In his book The Body Keeps The Score: Brain, Mind and Body in the Healing of Trauma, Bessel A. van der Kolk points out how powerful are such unworked through traumatic memories in the present:

“Being traumatized means continuing to organize your life as if the trauma were still going on—unchanged and immutable—as every new encounter or event is contaminated by the past.”

“It takes enormous trust and courage to allow yourself to remember.”

Bessel A. van der Kolk

  • Psychotherapy To Help When Memories Are too Disturbing.

“Trauma is a fact of life. It does not, however, have to be a life sentence.”

Peter A. Levine

51144525579_0ff3051843_oEllen Starr Lyon – The Vulnerability of Man II [2020]Gandalf’s Gallery. Flickr.

Psychotherapy can help when memories feel too painful to bear. Different psychotherapy approaches can aid us in coping with such memories.

For example, if we require and can manage a psychoanalytical approach, it may be possible to work through the trauma, which could take some months or years.

Cognitive Behaviour Therapy is designed to treat trauma by examining feelings, thoughts and behaviour that may be unhelpful. Clients will be encouraged to manage these more constructively and healthily.


Remembering is part of working towards self-knowledge; if we know what is at the root of our current pain, then we may be able to face and work on it in psychotherapy.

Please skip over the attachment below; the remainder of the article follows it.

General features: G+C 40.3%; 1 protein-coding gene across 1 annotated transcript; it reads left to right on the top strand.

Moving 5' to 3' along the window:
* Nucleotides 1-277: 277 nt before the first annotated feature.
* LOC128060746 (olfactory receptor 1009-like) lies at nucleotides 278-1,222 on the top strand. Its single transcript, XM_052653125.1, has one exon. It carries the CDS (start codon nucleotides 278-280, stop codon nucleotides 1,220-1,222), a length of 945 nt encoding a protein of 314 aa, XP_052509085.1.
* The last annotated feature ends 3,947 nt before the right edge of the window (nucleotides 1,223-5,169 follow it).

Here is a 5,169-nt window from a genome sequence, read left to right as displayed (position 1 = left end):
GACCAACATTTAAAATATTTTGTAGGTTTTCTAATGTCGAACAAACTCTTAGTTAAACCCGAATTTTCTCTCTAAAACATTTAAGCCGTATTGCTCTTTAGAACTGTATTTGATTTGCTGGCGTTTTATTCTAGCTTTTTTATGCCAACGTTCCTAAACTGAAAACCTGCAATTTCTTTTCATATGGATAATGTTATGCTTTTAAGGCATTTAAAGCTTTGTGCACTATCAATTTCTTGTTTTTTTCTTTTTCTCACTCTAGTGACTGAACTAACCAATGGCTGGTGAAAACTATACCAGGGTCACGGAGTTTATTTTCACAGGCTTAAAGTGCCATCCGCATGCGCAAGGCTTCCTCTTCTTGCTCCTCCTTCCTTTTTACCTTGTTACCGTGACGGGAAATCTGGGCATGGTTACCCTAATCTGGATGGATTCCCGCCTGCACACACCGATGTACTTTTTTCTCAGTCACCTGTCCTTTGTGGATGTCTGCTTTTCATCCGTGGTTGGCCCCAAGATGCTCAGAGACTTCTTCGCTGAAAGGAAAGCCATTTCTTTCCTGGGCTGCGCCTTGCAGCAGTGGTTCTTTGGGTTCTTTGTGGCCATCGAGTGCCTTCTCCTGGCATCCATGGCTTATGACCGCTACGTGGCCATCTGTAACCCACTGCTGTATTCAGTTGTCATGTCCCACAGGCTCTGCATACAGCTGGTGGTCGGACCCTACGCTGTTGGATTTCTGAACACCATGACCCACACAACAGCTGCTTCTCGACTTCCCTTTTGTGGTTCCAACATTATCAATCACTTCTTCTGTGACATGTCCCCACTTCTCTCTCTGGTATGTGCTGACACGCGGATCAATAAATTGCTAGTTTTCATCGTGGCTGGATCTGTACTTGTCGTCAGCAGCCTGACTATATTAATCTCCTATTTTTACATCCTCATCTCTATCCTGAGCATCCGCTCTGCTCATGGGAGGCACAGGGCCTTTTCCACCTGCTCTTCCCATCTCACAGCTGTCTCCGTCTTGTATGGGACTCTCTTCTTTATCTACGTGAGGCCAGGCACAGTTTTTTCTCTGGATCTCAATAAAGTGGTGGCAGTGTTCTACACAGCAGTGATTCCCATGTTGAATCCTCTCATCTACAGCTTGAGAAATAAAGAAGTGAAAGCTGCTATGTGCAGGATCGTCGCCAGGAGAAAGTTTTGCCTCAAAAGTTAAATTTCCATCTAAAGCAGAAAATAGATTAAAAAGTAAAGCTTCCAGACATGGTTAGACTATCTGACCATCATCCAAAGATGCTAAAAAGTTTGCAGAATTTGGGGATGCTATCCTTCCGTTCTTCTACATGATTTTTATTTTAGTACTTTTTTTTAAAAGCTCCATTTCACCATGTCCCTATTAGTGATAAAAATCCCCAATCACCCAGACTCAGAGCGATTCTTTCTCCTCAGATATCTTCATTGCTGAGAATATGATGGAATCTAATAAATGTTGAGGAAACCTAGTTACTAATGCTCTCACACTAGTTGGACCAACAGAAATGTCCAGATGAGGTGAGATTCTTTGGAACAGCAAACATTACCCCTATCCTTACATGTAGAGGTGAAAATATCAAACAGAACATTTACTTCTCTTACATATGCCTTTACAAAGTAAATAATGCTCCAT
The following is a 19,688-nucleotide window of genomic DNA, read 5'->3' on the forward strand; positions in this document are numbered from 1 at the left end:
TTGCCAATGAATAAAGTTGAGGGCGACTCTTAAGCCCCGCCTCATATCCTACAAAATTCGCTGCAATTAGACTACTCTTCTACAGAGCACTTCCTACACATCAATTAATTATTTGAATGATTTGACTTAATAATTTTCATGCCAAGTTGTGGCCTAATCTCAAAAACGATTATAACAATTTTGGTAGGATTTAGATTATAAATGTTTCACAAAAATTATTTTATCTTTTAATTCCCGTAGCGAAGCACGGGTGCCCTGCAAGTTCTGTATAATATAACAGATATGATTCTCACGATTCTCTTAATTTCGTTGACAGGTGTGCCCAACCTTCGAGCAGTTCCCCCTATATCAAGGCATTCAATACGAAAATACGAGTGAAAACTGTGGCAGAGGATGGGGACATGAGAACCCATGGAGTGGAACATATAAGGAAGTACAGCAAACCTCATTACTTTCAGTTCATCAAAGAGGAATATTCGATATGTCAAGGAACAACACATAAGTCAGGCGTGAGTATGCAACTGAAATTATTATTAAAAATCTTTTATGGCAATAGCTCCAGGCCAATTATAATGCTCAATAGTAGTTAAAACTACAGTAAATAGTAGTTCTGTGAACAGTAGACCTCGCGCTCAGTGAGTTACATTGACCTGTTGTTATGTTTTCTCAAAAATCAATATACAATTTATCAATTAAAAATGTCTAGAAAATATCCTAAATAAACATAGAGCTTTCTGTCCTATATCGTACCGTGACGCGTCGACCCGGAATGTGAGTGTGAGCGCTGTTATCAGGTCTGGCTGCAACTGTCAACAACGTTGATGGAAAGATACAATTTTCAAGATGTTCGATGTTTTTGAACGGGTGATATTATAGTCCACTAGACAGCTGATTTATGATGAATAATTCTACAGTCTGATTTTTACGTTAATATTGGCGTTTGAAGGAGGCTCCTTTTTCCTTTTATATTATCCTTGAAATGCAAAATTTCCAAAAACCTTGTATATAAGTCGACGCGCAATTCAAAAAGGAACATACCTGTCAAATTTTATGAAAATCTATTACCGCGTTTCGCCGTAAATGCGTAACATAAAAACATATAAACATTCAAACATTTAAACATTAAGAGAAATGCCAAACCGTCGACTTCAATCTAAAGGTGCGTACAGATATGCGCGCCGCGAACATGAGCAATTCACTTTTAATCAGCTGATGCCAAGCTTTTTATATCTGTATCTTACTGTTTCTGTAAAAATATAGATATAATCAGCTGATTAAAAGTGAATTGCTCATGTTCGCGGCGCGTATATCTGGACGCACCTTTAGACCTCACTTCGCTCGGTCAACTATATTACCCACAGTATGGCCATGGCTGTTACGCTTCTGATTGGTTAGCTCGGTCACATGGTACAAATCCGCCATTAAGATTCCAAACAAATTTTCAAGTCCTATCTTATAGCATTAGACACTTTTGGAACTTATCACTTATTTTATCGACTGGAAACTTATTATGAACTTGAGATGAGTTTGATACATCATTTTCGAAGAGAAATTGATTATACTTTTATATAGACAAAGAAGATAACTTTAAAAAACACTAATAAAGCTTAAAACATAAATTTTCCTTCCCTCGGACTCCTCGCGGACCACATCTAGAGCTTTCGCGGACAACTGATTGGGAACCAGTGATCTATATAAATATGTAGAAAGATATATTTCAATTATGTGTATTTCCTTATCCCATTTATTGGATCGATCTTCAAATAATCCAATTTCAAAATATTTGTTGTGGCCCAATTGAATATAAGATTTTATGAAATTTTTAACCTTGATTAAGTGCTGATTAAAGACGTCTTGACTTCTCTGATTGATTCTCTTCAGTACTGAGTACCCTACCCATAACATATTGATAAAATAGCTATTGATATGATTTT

“Those who do not remember the past are condemned to repeat it.”

Georges Santayana.

“Whenever we give up, leave behind, and forget too much, there is always the danger that the things we have neglected will return with added force.”

 Carl Jung,( Memories, Dreams, Reflections.)


27770282932_af643000a7_oZhang Xiaogang – Amnesia and Memory, Sleep [2006]Gandalf’s Gallery. Flickr

“We seem to live in a world where forgetting and oblivion are an industry in themselves and very, very few people are remotely interested or aware of their own recent history, much less their neighbours’. I tend to think we are what we remember, what we know. The less we remember, the less we know about ourselves, the less we are.” 

Carlos Ruiz Zafón

11304709045_3654892238_oHe Lihuai – The Intercept Memory [2013]Gandalf’s Gallery. Flickr.

2. However: ParadoxicallySometimes Forgetting Is As Important As Remembering.
“Without forgetting it is quite impossible to live at all.”
Friedrich Nietzsche.
We need to try to live for today, for the present moment. This means that, for a healthy life, we will have to
try to focus, not on the past or the future, but on reality, on what is happening now.